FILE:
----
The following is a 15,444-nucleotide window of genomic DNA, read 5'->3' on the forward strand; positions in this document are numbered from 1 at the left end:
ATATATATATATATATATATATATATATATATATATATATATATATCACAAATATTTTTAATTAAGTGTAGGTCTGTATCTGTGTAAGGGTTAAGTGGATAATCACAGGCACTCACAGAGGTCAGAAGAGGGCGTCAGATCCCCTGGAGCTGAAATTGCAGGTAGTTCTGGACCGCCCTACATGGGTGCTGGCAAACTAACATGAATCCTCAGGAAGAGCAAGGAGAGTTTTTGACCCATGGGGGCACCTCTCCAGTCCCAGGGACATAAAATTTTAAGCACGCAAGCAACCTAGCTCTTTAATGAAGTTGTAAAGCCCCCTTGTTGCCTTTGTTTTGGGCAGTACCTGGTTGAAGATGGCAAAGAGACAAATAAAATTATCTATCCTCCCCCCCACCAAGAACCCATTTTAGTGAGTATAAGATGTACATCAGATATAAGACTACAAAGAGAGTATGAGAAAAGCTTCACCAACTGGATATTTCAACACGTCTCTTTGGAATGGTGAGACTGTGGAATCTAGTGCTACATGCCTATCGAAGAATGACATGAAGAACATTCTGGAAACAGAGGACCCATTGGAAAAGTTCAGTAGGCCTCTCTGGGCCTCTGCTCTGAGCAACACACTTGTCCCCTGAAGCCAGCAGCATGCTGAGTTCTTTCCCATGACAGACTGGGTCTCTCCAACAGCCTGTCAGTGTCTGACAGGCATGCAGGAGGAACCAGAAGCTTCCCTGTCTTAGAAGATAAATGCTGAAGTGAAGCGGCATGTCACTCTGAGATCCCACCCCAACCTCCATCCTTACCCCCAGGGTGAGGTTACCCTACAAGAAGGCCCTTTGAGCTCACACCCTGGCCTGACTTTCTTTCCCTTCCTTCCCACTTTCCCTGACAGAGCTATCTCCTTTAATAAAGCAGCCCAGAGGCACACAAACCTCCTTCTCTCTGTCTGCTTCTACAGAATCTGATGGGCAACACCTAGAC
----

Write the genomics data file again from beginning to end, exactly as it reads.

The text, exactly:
The following is a 15,444-nucleotide window of genomic DNA, read 5'->3' on the forward strand; positions in this document are numbered from 1 at the left end:
ATATATATATATATATATATATATATATATATATATATATATATATCACAAATATTTTTAATTAAGTGTAGGTCTGTATCTGTGTAAGGGTTAAGTGGATAATCACAGGCACTCACAGAGGTCAGAAGAGGGCGTCAGATCCCCTGGAGCTGAAATTGCAGGTAGTTCTGGACCGCCCTACATGGGTGCTGGCAAACTAACATGAATCCTCAGGAAGAGCAAGGAGAGTTTTTGACCCATGGGGGCACCTCTCCAGTCCCAGGGACATAAAATTTTAAGCACGCAAGCAACCTAGCTCTTTAATGAAGTTGTAAAGCCCCCTTGTTGCCTTTGTTTTGGGCAGTACCTGGTTGAAGATGGCAAAGAGACAAATAAAATTATCTATCCTCCCCCCCACCAAGAACCCATTTTAGTGAGTATAAGATGTACATCAGATATAAGACTACAAAGAGAGTATGAGAAAAGCTTCACCAACTGGATATTTCAACACGTCTCTTTGGAATGGTGAGACTGTGGAATCTAGTGCTACATGCCTATCGAAGAATGACATGAAGAACATTCTGGAAACAGAGGACCCATTGGAAAAGTTCAGTAGGCCTCTCTGGGCCTCTGCTCTGAGCAACACACTTGTCCCCTGAAGCCAGCAGCATGCTGAGTTCTTTCCCATGACAGACTGGGTCTCTCCAACAGCCTGTCAGTGTCTGACAGGCATGCAGGAGGAACCAGAAGCTTCCCTGTCTTAGAAGATAAATGCTGAAGTGAAGCGGCATGTCACTCTGAGATCCCACCCCAACCTCCATCCTTACCCCCAGGGTGAGGTTACCCTACAAGAAGGCCCTTTGAGCTCACACCCTGGCCTGACTTTCTTTCCCTTCCTTCCCACTTTCCCTGACAGAGCTATCTCCTTTAATAAAGCAGCCCAGAGGCACACAAACCTCCTTCTCTCTGTCTGCTTCTACAGAATCTGATGGGCAACACCTAGAC